How To Fix America’s Retirement Crisis: 10 Experts Weigh In

I cringe when I read about “experts” explaining how to fix something. Seems to me with so many experts about we should not have any problems left to fix.

The one factor they seem to misread is human nature. What should be done and what people will do are very different.

Let’s see what the experts would do to fix our retirement crisis.

1. “Expand Social Security and make larger contributions to such funds as a standard deduction from every paycheck.

2. “Shore up the finances of the Social Security Trust Fund

3. “Ensure that every American had an IRA via their job”

4. “Make default contribution rate for 401(k)s 10% and the default investment a target-date fund for all new hires”

5. “There should be a single amount you could contribute annually for retirement regardless of whether you have a company retirement plan or not.

6. “Get rid of lifetime required minimum distributions altogether” “It’s just an annoyance to older people …”

7. “Strengthen financial education”

8. “Incentivize and motivate saving”

Source: How To Fix America’s Retirement Crisis: 10 Experts Weigh In | Personal-finance | journalnow.com

Item 1 Expanding SS is a half measure because expanding it in any meaningful way is unaffordable to anyone. We need to increase the payroll tax just to keep it solvent. According to the latest Social Security Trustee report to keep the program solvent requires an immediate and permanent increase in payroll taxes of of 3.14 percentage points to 15.54 percent.

Item 2 is irrelevant to the question

Item 3 is meaningless

Item 4 has possibilities if you could get people to accept a 10% reduction in take-home pay which “experts” say should be the savings rate in any case… can you say paycheck to paycheck?

Item 5 I agree, no logic in having different amount based on where you are saving, but again nothing to do with the question.

Item 6 fixes nothing expect to let the wealthier retirees accumulate more money. If our retirement system is broken and people can’t fund an adequate retirement how can they afford to skip any withdrawal from retirement funds, let alone a RMD? They are an annoyance, but this idea is just stupid relative to the question.

Item 7 is a no brainer and not only financial eduction, but training in lifestyle and life choice decision making as well, but knowing what should be done and doing it are very different. I suspect most people know they will need to fund their retirement, but set immediate needs over long-term. And, no, I am not talking about spending all your money on necessities.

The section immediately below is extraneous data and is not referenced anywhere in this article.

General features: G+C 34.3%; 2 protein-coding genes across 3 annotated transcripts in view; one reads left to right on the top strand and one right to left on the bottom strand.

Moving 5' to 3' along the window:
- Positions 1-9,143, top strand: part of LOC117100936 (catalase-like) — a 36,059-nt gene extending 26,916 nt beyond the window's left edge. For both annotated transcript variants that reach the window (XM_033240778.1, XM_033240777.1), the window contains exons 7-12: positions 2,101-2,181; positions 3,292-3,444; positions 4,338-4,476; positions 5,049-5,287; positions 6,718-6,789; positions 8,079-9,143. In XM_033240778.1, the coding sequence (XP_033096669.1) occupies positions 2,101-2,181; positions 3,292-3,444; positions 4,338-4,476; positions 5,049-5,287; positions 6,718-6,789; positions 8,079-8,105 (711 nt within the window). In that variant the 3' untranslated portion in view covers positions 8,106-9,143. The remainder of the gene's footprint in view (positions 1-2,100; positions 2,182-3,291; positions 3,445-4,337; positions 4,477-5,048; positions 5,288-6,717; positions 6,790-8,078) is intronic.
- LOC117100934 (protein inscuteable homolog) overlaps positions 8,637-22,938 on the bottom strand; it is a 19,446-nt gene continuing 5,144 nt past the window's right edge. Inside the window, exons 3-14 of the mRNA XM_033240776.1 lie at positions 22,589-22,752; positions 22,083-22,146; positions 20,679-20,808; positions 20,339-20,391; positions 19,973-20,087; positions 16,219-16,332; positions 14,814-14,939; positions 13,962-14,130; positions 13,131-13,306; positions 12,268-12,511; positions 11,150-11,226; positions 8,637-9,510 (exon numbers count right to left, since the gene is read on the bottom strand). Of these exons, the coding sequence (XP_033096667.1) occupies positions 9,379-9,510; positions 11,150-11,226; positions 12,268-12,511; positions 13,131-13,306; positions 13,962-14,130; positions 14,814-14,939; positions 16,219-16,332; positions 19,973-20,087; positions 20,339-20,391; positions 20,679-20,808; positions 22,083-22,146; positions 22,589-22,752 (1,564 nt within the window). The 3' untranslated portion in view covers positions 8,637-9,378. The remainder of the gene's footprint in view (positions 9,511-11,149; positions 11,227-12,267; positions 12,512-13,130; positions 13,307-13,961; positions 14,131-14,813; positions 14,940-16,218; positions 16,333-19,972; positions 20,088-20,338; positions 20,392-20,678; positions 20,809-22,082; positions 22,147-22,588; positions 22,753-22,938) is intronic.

Item 8 Yeah, yeah incentivize and motivate people to save. How many more tax breaks do we need and besides, what more motivation is needed than to live a comfortable retirement devoid of opening cans of dog food when you don’t have a dog.

5 comments

  1. “Item 1 Expanding SS is a half measure because expanding it in any meaningful way is unaffordable to anyone.”
    I don’t understand this.

    Like

  2. SS has worked to provide income to retirees for 80 years. With just a few changes it could be the best that we could do for future retirees. Without having to worry about stock and bond market fluctuations. Higher paid worker could still save for a better retirement.
    1. Increase FICA tax rate to 10% for employee and employer. For workers under age 45
    2. Exempt FICA taxes from taxable income.
    3. Give the self employed worker an additional income tax break of 5% of income, for having to pay the total FICA tax
    4. Give everyone the same monthly SS benefit. This would be for new retirees who are paying the higher 10% FICA tax
    5 Make all SS benefits exempt from income tax.

    Liked by 1 person

      1. An increase in the FICA tax of 7.6 % would be a good start. You could increase the FICA tax on all wages, just like the Medicare tax. You could add an inflation increase on the employer’s side of the formula. I am sure the government economists could figure out the funding. It may end up being higher than 10%, but at least you would not be paying income tax on the FICA taxes, paid.

        Liked by 1 person

  3. I always thought that dealing with a RMD was a good problem to have in retirement. That means that you saved enough money and you didn’t need to withdraw all your money out before reaching your 80s or 90s.

    It may result in tax issues but, that too is also a good problem to have. The alternative is you have no extra money to pay taxes on. Of course everybody wants to limit how much the taxman gets.

    Like

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